How World War II military fashion is making a comeback, even among civilians

Team Mighty
Updated onSep 27, 2022
3 minute read
wwii veteran fashion

WWII Battle of the Bulge veteran Vincent Speranza and his daughter, Ella Broche, walk through the same battlefield where Speranza fought against the Nazis during the Siege of Bastogne, Belgium, Dec. 11, 2015. (U.S. Army photos by Staff Sgt. Bernardo Fuller/Released)


The thing about fashion is that even though it goes out of style, it always comes back. Few looks have stuck around longer than World War II-era fashion. It’s America’s…

The thing about fashion is that even though it goes out of style, it always comes back. Few looks have stuck around longer than World War II-era fashion. It’s America’s coming-of-age story. Just think about how many pin-up calendars and shows there are. Look at the number of classic car shows around the country. 

Even the U.S. Army is wearing throwback uniforms these days. 

Although the days of fedora hats and suits are likely long gone, there is one item that always maintains its status as the premiere accessory for men: the watch. Watches are a booming industry worldwide and its adherents are fanatical about their collections. Veterans and civilians alike are flocking to an old favorite: the A-11 watch

At the beginning of World War II, the Army sought to make a watch that could handle the rigors of combat anywhere in the world, from the skies above Europe and the deserts of North Africa to the amphibious landings in the Pacific. The result was the A-11 specification watch.

The original A-11.

Tens of thousands of these watches were produced for the Army during the war. Its simple, but durable design featured a single-piece strap, high contrast white lettering on a black watch face, and a solid case made of nickel or silver. The watches were also winded and set by hand. It was so reliable that it was issued to all Allied nations. 

One company, Praesidus, has made its name by creating watches that not only call back to the World War II era, they take the time to honor the Allied veterans of the war with its designs. It’s latest is a well-researched, definitive recreation of the original.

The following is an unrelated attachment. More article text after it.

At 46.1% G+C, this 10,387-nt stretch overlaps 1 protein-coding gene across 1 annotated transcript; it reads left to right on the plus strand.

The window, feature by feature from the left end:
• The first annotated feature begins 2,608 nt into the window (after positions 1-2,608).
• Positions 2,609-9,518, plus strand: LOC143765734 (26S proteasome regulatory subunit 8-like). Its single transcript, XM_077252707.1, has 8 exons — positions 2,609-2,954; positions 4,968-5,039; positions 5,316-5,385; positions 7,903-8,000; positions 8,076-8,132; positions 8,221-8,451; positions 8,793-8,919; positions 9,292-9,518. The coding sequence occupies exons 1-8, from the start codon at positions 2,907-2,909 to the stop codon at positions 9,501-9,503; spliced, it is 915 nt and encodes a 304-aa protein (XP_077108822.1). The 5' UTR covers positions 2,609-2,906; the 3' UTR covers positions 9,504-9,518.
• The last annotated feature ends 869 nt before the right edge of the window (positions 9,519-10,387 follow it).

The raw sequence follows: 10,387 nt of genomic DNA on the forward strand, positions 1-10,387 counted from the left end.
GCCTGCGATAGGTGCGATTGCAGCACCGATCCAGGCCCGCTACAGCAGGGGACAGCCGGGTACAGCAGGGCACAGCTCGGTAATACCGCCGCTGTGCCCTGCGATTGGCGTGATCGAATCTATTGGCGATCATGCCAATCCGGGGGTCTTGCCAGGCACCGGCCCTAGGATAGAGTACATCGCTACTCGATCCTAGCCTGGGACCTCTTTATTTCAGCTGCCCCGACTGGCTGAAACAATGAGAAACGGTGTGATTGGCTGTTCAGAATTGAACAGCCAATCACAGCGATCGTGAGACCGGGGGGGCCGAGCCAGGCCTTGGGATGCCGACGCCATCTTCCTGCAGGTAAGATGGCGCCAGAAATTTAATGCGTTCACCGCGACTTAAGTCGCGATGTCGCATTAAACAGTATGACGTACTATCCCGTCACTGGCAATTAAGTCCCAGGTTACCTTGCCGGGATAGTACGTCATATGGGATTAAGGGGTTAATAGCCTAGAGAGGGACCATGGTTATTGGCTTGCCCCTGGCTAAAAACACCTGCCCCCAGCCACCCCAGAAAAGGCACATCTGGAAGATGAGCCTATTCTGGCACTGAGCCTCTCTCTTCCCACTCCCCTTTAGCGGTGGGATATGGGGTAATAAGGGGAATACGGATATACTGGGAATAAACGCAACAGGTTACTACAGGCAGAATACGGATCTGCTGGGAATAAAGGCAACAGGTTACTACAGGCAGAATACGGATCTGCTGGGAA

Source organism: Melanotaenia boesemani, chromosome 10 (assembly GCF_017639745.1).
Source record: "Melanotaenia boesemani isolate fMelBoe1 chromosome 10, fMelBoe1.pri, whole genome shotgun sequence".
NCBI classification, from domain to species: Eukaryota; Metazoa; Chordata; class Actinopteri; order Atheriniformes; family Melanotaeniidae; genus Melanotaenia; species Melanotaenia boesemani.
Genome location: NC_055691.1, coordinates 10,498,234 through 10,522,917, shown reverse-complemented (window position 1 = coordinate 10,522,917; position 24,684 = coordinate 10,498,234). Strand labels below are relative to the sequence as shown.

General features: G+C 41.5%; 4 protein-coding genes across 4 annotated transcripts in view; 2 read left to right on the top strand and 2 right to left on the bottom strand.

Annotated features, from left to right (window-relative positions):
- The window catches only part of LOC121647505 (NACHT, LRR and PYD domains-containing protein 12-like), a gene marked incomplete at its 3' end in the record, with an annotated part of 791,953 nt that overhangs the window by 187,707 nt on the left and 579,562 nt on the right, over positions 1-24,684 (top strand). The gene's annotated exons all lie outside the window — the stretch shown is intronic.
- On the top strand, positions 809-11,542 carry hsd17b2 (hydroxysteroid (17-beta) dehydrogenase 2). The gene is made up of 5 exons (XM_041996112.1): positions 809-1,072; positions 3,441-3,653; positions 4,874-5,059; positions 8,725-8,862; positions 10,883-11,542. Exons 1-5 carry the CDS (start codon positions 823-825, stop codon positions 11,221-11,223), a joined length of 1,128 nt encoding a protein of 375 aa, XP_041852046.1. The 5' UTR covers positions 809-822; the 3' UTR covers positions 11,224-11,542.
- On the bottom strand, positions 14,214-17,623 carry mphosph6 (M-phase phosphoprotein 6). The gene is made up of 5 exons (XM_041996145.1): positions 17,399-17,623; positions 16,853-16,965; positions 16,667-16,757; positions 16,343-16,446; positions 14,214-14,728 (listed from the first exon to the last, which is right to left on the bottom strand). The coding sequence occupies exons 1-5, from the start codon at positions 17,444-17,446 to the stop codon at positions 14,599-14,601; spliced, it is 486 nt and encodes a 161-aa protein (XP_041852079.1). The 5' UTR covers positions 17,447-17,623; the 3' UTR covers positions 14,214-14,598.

Praesidus took the original U.S. Army specifications for the A-11 and made a stunning recreation of the watch. Since its original production in 2021, it has made a few special versions. 

One of them honored WWII vet Vince Speranza, who fought at the Battle of the Bulge with an M1919 Browning machine gun. Another special version honored WWII veteran Tom Rice, a paratrooper and  “Toccoa Original” who jumped into Normandy on D-Day, June 6, 1944. 

In 2022, Praesidus went a step further and built watches made from Marston Mat, the perforated steel plates that Army engineers used to create makeshift American landing strips and runways during the war. Only these watches used pieces of actual Marston Mat used in the D-Day landings to commemorate the 78th Anniversary of the “Day of Days.”

The modern A-11 Type 44.

The company’s latest watch comes in time for the holiday season, and it says this watch, called the A-11 Type 44, is the most authentic replica it’s ever done. 

Engineers were able to purchase an original 1944 Waltham A-11 online and sent it to be disassembled and studied by an in-house designer. The designer hand drew every component of the watch, as researchers reviewed the material it was made of, its construction, and even the fonts used on the watch face. They then recreated each aspect of the timepiece in detail. 

Everything from the case, to the movement of the watch’s internal design was painstakingly replicated to make the most perfect A-11 model possible. The only changes were made to the size of the watch, upgrading from a 31.5-millimeter case to a standard 32-millimeter. Those who like a larger face and aren't as concerned with authenticity can also but a 38-millimeter A-11.  

To learn more about this new old fashioned accessory or to get on the waitlist for one, visit the Praesidus A-11 Type 44 website. Only 100 A-11 Type 44 watches will be produced.